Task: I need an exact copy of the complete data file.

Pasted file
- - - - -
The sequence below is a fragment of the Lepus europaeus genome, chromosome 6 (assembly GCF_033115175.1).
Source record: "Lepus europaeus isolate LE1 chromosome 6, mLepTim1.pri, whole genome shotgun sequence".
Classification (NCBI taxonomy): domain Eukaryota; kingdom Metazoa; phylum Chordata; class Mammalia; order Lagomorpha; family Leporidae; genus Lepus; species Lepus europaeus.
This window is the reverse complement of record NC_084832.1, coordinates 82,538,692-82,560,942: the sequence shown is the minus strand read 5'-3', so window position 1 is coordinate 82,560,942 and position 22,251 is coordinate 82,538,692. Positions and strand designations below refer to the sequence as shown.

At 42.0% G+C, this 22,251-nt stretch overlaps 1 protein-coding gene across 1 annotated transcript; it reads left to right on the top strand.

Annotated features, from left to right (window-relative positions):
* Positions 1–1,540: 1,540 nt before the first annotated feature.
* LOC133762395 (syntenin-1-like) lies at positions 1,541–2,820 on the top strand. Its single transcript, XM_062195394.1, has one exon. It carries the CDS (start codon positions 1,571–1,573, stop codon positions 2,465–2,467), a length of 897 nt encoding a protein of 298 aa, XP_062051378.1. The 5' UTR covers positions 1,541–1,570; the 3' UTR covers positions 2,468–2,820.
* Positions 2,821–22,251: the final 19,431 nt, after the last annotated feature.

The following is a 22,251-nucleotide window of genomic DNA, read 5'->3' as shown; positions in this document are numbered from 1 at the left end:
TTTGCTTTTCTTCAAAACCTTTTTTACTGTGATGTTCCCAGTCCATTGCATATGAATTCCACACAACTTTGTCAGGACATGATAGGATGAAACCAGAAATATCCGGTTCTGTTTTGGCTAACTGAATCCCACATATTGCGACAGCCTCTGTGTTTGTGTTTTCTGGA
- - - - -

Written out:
The sequence below is a fragment of the Lepus europaeus genome, chromosome 6 (assembly GCF_033115175.1).
Source record: "Lepus europaeus isolate LE1 chromosome 6, mLepTim1.pri, whole genome shotgun sequence".
Classification (NCBI taxonomy): domain Eukaryota; kingdom Metazoa; phylum Chordata; class Mammalia; order Lagomorpha; family Leporidae; genus Lepus; species Lepus europaeus.
This window is the reverse complement of record NC_084832.1, coordinates 82,538,692-82,560,942: the sequence shown is the minus strand read 5'-3', so window position 1 is coordinate 82,560,942 and position 22,251 is coordinate 82,538,692. Positions and strand designations below refer to the sequence as shown.

At 42.0% G+C, this 22,251-nt stretch overlaps 1 protein-coding gene across 1 annotated transcript; it reads left to right on the top strand.

Annotated features, from left to right (window-relative positions):
* Positions 1–1,540: 1,540 nt before the first annotated feature.
* LOC133762395 (syntenin-1-like) lies at positions 1,541–2,820 on the top strand. Its single transcript, XM_062195394.1, has one exon. It carries the CDS (start codon positions 1,571–1,573, stop codon positions 2,465–2,467), a length of 897 nt encoding a protein of 298 aa, XP_062051378.1. The 5' UTR covers positions 1,541–1,570; the 3' UTR covers positions 2,468–2,820.
* Positions 2,821–22,251: the final 19,431 nt, after the last annotated feature.

The following is a 22,251-nucleotide window of genomic DNA, read 5'->3' as shown; positions in this document are numbered from 1 at the left end:
TTTGCTTTTCTTCAAAACCTTTTTTACTGTGATGTTCCCAGTCCATTGCATATGAATTCCACACAACTTTGTCAGGACATGATAGGATGAAACCAGAAATATCCGGTTCTGTTTTGGCTAACTGAATCCCACATATTGCGACAGCCTCTGTGTTTGTGTTTTCTGGA